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Houston & Texas News
Dick Cheney, Alberto Gonzales indicted in
Charges related to alleged abuse of prisoners in federal detention centers
By CHRISTOPHER SHERMAN
Nov. 18, 2008, 7:37PM
The indictment, which had not yet been signed by the presiding judge, was one of seven released Tuesday in a county that has been a source of bizarre legal and political battles in recent years. Another of the indictments named a state senator on charges of profiting from his position.
Willacy County District Attorney Juan Angel Guerra himself had been under indictment for more than a year and half before a judge dismissed the indictments last month. This flurry of charges came in the twilight of Guerra's tenure, which ends this year after nearly two decades in office. He lost convincingly in a Democratic primary in March.
Cheney's indictment on a charge of engaging in an organized criminal activity criticizes the vice president's investment in the Vanguard Group, which holds interests in the private prison companies running the federal detention centers. It accuses Cheney of a conflict of interest and "at least misdemeanor assaults" on detainees because of his link to the prison companies.
Megan Mitchell, a spokeswoman for Cheney, declined to comment on Tuesday, saying that the vice president had not yet received a copy of the indictment.
The indictment accuses Gonzales of using his position while in office to stop an investigation in 2006 into abuses at one of the privately-run prisons.
Gonzalez's attorney, George Terwilliger III, said in a written statement, "This is obviously a bogus charge on its face, as any good prosecutor can recognize. Hopefully, competent
Willacy County has become a prison hub with county, state and federal lockups. Guerra has gone after the prison-politician nexus before, extracting guilty pleas from three former Willacy and Webb county commissioners after investigating bribery related to federal prison contacts.
Another indictment released Tuesday accuses state Sen. Eddie Lucio Jr. of profiting from his public office by accepting honoraria from prison management companies. Guerra announced his intention to investigate Lucio's prison consulting early last year.
Last month, a
In 2006, a jury ordered the company to pay de la Rosa's family $47.5 million in a civil judgment. The Cheney-Gonzalez indictment makes reference to the de la Rosa case.
None of the indictments released Tuesday had been signed by Presiding Judge Manuel Banales of the Fifth Administrative Judicial Region.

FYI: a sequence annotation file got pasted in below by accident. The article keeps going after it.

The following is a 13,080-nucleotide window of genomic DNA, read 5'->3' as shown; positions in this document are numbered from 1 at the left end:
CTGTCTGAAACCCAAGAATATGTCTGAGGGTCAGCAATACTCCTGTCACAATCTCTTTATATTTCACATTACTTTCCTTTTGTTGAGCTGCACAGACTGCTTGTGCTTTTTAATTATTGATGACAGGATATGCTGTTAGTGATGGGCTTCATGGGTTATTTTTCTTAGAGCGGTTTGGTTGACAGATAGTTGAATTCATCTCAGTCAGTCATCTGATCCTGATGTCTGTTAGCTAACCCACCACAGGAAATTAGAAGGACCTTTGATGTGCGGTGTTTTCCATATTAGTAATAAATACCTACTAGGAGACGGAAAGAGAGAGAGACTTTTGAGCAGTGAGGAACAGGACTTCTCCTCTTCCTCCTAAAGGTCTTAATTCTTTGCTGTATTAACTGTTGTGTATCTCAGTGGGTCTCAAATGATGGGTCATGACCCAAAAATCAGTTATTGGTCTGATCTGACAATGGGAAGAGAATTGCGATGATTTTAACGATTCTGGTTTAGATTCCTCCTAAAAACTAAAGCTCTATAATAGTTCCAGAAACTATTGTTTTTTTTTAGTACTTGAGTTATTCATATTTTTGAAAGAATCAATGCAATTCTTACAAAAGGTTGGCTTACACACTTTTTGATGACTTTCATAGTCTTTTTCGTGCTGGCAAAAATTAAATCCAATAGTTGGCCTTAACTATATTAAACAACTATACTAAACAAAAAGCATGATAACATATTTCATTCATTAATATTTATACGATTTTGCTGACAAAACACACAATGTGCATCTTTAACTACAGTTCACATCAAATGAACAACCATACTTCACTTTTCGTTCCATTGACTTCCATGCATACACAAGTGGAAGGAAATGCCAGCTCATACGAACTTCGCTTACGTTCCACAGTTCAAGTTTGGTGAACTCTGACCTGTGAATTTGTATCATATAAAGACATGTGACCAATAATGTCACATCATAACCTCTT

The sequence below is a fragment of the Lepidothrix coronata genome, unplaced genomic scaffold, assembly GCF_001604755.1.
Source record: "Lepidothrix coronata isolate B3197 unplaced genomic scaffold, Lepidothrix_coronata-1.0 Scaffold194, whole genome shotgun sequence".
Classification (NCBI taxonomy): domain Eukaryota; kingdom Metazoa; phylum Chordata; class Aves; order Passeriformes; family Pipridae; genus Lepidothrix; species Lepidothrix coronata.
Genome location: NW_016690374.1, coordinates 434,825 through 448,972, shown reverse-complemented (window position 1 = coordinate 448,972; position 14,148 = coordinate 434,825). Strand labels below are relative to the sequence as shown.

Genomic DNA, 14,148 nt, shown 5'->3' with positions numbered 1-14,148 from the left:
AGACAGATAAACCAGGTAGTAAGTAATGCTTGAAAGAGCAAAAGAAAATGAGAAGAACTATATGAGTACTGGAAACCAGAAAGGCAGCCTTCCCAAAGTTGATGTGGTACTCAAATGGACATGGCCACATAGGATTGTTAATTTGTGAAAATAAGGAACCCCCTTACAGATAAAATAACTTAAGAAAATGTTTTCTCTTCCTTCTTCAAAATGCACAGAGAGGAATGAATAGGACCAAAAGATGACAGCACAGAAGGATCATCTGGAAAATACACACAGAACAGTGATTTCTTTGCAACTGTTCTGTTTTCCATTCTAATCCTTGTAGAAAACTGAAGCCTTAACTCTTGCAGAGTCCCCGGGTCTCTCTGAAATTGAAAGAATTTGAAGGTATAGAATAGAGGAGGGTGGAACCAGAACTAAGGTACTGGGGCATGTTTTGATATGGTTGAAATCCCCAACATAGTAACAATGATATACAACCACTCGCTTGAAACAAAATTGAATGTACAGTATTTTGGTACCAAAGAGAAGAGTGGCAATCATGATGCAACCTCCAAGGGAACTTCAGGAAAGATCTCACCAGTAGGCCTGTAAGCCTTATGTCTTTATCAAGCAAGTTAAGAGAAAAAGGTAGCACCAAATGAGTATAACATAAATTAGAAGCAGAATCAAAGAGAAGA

A second batch of indictments targeted public officials connected to Guerra's own legal battles.
Willacy County Clerk Gilbert Lozano, District judges Janet Leal and Migdalia Lopez, and special prosecutors Mervyn Mosbacker Jr. — a former U.S. attorney — and Gustavo Garza — a long-time political opponent of Guerra — were all indicted on charges of official abuse of official capacity and official oppression.
Garza, the only one who could be immediately reached Tuesday, called it a sad state of affairs.
"I feel sorry for all of the good people this unprofessional prosecutor has maligned," Garza said. "I'm not at all concerned about the accusations he has trumped up."
Banales dismissed indictments against Guerra last month that charged him with extorting money from a bail bond company and using his office for personal business. An appeals court had earlier ruled that Garza was improperly appointed as special prosecutor to investigate Guerra.
After Guerra's office was raided as part of the investigation early last year, he camped outside the courthouse in a borrowed camper with a horse, three goats and a rooster. He threatened to dismiss hundreds of cases because he believed local law enforcement had aided the investigation against him.
On Tuesday, Guerra said the indictments speak for themselves. He said the prison-related charges are a national issue and experts from across the country testified to the grand jury. Asked about the indictments against local players in the justice system who had pursued him, Guerra said, "the grand jury is the one that made those decisions, not me."
The indictments were first reported by KRGV-TV.
Associated Press writer Deb Riechmann in
Copyright © 2008 The
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"The master class has always declared the wars; the subject class has always fought the battles. The master class has had all to gain and nothing to lose, while the subject class has had nothing to gain and everything to lose--especially their lives." Eugene Victor Debs